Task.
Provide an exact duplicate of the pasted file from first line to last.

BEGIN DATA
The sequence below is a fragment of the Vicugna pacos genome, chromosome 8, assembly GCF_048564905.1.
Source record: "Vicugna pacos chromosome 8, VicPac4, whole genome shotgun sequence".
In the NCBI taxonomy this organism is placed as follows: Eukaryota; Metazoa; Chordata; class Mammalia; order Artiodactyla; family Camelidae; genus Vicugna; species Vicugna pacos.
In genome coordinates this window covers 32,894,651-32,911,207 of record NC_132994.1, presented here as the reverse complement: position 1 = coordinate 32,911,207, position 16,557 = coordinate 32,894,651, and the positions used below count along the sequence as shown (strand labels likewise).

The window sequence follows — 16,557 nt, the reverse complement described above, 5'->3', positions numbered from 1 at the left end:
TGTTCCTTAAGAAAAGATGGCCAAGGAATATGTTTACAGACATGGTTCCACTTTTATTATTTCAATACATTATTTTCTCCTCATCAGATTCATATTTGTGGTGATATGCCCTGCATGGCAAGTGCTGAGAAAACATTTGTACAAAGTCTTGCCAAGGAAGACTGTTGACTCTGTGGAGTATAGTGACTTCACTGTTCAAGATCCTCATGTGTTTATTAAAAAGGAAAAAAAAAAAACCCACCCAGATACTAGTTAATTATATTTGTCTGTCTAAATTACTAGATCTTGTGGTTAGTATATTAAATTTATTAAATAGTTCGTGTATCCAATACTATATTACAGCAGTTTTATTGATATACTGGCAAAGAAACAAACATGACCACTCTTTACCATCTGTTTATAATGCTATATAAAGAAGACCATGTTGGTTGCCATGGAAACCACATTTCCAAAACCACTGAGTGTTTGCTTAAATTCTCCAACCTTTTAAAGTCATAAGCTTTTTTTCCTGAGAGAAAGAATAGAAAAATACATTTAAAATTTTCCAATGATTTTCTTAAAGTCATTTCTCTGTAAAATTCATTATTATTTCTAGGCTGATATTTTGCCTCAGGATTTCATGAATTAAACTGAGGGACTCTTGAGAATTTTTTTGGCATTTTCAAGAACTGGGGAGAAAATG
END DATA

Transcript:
The sequence below is a fragment of the Vicugna pacos genome, chromosome 8, assembly GCF_048564905.1.
Source record: "Vicugna pacos chromosome 8, VicPac4, whole genome shotgun sequence".
In the NCBI taxonomy this organism is placed as follows: Eukaryota; Metazoa; Chordata; class Mammalia; order Artiodactyla; family Camelidae; genus Vicugna; species Vicugna pacos.
In genome coordinates this window covers 32,894,651-32,911,207 of record NC_132994.1, presented here as the reverse complement: position 1 = coordinate 32,911,207, position 16,557 = coordinate 32,894,651, and the positions used below count along the sequence as shown (strand labels likewise).

The window sequence follows — 16,557 nt, the reverse complement described above, 5'->3', positions numbered from 1 at the left end:
TGTTCCTTAAGAAAAGATGGCCAAGGAATATGTTTACAGACATGGTTCCACTTTTATTATTTCAATACATTATTTTCTCCTCATCAGATTCATATTTGTGGTGATATGCCCTGCATGGCAAGTGCTGAGAAAACATTTGTACAAAGTCTTGCCAAGGAAGACTGTTGACTCTGTGGAGTATAGTGACTTCACTGTTCAAGATCCTCATGTGTTTATTAAAAAGGAAAAAAAAAAAACCCACCCAGATACTAGTTAATTATATTTGTCTGTCTAAATTACTAGATCTTGTGGTTAGTATATTAAATTTATTAAATAGTTCGTGTATCCAATACTATATTACAGCAGTTTTATTGATATACTGGCAAAGAAACAAACATGACCACTCTTTACCATCTGTTTATAATGCTATATAAAGAAGACCATGTTGGTTGCCATGGAAACCACATTTCCAAAACCACTGAGTGTTTGCTTAAATTCTCCAACCTTTTAAAGTCATAAGCTTTTTTTCCTGAGAGAAAGAATAGAAAAATACATTTAAAATTTTCCAATGATTTTCTTAAAGTCATTTCTCTGTAAAATTCATTATTATTTCTAGGCTGATATTTTGCCTCAGGATTTCATGAATTAAACTGAGGGACTCTTGAGAATTTTTTTGGCATTTTCAAGAACTGGGGAGAAAATG